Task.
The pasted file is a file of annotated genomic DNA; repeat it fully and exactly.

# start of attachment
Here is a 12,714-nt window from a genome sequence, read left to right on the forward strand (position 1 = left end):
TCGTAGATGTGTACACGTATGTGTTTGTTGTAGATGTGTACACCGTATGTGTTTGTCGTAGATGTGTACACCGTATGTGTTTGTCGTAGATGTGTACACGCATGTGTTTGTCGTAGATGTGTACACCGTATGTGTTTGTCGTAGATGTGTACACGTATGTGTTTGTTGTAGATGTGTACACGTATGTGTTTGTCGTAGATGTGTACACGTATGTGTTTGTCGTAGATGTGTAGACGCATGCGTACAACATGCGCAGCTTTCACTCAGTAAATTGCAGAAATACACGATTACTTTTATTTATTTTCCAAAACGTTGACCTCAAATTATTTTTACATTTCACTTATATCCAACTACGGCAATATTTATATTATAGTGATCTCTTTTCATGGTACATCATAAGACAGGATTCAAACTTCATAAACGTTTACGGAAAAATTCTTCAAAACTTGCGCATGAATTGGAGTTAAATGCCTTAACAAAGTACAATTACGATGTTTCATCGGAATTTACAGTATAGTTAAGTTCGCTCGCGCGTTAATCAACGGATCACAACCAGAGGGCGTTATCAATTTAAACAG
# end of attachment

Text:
Here is a 12,714-nt window from a genome sequence, read left to right on the forward strand (position 1 = left end):
TCGTAGATGTGTACACGTATGTGTTTGTTGTAGATGTGTACACCGTATGTGTTTGTCGTAGATGTGTACACCGTATGTGTTTGTCGTAGATGTGTACACGCATGTGTTTGTCGTAGATGTGTACACCGTATGTGTTTGTCGTAGATGTGTACACGTATGTGTTTGTTGTAGATGTGTACACGTATGTGTTTGTCGTAGATGTGTACACGTATGTGTTTGTCGTAGATGTGTAGACGCATGCGTACAACATGCGCAGCTTTCACTCAGTAAATTGCAGAAATACACGATTACTTTTATTTATTTTCCAAAACGTTGACCTCAAATTATTTTTACATTTCACTTATATCCAACTACGGCAATATTTATATTATAGTGATCTCTTTTCATGGTACATCATAAGACAGGATTCAAACTTCATAAACGTTTACGGAAAAATTCTTCAAAACTTGCGCATGAATTGGAGTTAAATGCCTTAACAAAGTACAATTACGATGTTTCATCGGAATTTACAGTATAGTTAAGTTCGCTCGCGCGTTAATCAACGGATCACAACCAGAGGGCGTTATCAATTTAAACAG